Social media for retail – a short guide

Corner Shop Retail photo for social media for retail article

I can’t often talk about the work I do when I support agencies as it’s under NDA. That’s the case this time around too.

But what I can say (I sound like a politician now) is that I just wrote a short guide about using social media for retail business growth.
Specifically, the guide focused on one section of the retail sector: those SME / small, local retail owners who will often – but not always – have less experience and fewer resources than the biggies.

It was commissioned by an agency for their UK Wholesaler client. It’s being supplied to their local retail customers (often small convenience stores) to help them grow their business. Which makes good sense all round. Whilst researching the guide I found some great examples from indie retailers, both here and in the States who use content marketing and social media for retail – and to great effect. And the wholesaler client also shared some great customer example uses / case studies. My work was done –  it was less a ‘teach’ type of guide and more a curation / explanation type of thing.

No blog post is complete without a bullet list so here are some reasons I gave for using social media (listed with novice store owner/manager marketers in mind).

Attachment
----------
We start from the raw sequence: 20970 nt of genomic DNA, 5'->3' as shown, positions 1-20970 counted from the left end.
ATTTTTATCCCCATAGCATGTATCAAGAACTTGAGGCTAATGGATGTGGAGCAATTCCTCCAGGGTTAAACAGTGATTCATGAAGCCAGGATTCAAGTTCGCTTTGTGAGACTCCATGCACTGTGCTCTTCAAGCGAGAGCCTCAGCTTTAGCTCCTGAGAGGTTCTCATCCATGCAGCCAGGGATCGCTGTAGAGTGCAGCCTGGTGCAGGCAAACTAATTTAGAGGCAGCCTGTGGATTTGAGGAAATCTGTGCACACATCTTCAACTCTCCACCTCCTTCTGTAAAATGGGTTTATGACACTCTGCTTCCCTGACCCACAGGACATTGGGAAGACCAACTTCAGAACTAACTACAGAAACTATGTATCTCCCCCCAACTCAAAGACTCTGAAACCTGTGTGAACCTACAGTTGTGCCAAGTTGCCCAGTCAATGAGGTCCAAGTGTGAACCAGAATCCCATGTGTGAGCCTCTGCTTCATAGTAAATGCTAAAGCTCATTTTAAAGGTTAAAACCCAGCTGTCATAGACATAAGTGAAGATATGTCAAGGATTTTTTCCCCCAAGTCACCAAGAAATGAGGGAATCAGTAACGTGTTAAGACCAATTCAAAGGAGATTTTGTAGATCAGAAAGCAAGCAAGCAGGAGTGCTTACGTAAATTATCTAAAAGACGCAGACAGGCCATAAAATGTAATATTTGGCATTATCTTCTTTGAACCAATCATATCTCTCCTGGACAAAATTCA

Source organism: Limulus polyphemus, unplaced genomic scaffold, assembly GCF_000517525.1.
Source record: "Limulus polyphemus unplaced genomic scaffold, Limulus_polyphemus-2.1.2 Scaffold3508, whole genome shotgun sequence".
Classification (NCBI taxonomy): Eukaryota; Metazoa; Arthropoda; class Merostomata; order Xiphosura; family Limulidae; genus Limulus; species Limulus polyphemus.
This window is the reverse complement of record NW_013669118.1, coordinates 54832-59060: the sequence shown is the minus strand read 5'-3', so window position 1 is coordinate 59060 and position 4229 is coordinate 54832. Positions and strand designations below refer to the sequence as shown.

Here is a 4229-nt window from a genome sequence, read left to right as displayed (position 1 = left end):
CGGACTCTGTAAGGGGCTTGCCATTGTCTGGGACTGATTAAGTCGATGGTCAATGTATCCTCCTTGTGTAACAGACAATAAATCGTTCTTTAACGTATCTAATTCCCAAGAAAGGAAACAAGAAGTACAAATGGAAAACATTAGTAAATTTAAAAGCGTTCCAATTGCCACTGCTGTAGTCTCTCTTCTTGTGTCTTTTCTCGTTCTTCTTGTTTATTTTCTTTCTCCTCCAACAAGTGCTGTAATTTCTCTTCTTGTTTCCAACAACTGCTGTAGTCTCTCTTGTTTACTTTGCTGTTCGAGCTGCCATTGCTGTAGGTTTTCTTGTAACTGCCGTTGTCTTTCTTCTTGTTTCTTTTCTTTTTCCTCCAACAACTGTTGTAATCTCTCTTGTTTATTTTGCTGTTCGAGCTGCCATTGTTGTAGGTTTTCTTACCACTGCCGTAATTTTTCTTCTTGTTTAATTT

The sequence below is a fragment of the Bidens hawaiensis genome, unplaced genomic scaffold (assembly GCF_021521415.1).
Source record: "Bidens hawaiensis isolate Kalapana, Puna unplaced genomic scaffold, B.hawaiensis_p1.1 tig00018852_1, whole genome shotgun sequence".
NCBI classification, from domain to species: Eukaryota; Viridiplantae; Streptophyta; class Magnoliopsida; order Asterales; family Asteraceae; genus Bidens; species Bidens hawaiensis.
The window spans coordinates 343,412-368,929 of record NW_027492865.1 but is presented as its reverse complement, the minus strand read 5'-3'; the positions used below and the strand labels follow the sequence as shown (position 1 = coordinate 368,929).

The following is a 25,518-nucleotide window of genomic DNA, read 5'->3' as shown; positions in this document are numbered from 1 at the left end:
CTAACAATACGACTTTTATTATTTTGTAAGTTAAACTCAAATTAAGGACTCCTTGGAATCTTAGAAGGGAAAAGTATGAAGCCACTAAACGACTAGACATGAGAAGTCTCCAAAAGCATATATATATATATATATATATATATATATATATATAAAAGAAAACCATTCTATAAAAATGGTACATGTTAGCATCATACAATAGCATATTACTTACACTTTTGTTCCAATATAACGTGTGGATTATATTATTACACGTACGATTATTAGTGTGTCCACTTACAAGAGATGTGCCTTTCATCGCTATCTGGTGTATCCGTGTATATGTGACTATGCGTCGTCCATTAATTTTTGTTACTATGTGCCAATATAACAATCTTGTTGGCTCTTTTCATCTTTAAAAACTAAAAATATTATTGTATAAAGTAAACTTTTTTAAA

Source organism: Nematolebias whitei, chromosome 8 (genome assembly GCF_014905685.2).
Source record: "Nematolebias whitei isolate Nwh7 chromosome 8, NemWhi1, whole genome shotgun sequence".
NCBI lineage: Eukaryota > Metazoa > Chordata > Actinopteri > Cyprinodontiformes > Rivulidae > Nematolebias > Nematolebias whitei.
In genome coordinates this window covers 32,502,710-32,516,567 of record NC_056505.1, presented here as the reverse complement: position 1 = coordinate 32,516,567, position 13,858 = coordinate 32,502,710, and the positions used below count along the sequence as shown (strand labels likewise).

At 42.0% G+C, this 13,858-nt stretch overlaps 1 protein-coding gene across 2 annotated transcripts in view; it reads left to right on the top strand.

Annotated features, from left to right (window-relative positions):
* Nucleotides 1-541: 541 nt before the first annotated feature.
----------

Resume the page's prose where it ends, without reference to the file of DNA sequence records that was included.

• You can reach local people and can get involved in your local community
  • You can showcase products and show off what you offer in the store
  • You can reach trade and suppliers, which gives you an avenue to interact with them and pick up ideas
  • You can link with and communicate with other retailers, learning from each other.
  • You can post offers (but don’t ‘hard sell’ your messages)
  • You can use Facebook to advertise for jobs in your store
  • Both Facebook and Twitter give you a 24 hour platform so you can focus on the store in the day your social media marketing out f hours.
  • That said, mobile apps allow you to easily interact on social media in the store, you’re not tied to a computer in the back office.
  • You can swap networks to reach different audiences. Some retailers use Pinterest and Instagram to post photos and communicate with specific audiences.
  • People can ‘review’ (give you a score)  publicly on Facebook, showing what a great business / store you have
  • You can detail your opening hours and your location, which is great customer service right from the start

There was also some ‘how to’ type of stuff and ideas for content that could be shared on social networks. I found it difficult to keep to around 10 pages actually.

I really enjoyed putting the guide together as I had a few local shop/trader compadres in my village in mind. They are all, to differing degrees, ‘on’ social media and doing a great job. But any tips I can give them and other small businesses around the country, that could help them to grow makes, me feel good.

 

Corner shop image from https://www.flickr.com/photos/polandeze/ under CC usage.

 

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